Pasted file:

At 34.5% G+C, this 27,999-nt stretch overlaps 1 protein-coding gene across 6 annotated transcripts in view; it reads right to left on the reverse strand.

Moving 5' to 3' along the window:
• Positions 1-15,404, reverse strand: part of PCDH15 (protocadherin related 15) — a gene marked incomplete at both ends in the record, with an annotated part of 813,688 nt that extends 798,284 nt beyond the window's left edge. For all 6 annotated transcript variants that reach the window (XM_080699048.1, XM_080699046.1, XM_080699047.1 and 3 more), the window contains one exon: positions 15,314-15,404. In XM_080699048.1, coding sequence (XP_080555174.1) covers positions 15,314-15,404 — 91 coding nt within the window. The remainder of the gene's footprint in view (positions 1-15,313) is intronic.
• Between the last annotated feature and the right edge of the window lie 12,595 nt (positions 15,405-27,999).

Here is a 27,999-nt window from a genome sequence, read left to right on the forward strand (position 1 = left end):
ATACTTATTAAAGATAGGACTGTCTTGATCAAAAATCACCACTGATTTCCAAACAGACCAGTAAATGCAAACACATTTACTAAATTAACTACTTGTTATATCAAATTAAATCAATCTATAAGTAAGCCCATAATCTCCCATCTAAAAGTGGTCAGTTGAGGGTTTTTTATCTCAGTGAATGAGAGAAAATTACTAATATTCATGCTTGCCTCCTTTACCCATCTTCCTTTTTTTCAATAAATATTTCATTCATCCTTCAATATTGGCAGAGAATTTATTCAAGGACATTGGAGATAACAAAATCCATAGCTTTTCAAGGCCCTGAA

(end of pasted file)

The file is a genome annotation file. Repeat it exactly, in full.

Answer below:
At 34.5% G+C, this 27,999-nt stretch overlaps 1 protein-coding gene across 6 annotated transcripts in view; it reads right to left on the reverse strand.

Moving 5' to 3' along the window:
• Positions 1-15,404, reverse strand: part of PCDH15 (protocadherin related 15) — a gene marked incomplete at both ends in the record, with an annotated part of 813,688 nt that extends 798,284 nt beyond the window's left edge. For all 6 annotated transcript variants that reach the window (XM_080699048.1, XM_080699046.1, XM_080699047.1 and 3 more), the window contains one exon: positions 15,314-15,404. In XM_080699048.1, coding sequence (XP_080555174.1) covers positions 15,314-15,404 — 91 coding nt within the window. The remainder of the gene's footprint in view (positions 1-15,313) is intronic.
• Between the last annotated feature and the right edge of the window lie 12,595 nt (positions 15,405-27,999).

Here is a 27,999-nt window from a genome sequence, read left to right on the forward strand (position 1 = left end):
ATACTTATTAAAGATAGGACTGTCTTGATCAAAAATCACCACTGATTTCCAAACAGACCAGTAAATGCAAACACATTTACTAAATTAACTACTTGTTATATCAAATTAAATCAATCTATAAGTAAGCCCATAATCTCCCATCTAAAAGTGGTCAGTTGAGGGTTTTTTATCTCAGTGAATGAGAGAAAATTACTAATATTCATGCTTGCCTCCTTTACCCATCTTCCTTTTTTTCAATAAATATTTCATTCATCCTTCAATATTGGCAGAGAATTTATTCAAGGACATTGGAGATAACAAAATCCATAGCTTTTCAAGGCCCTGAA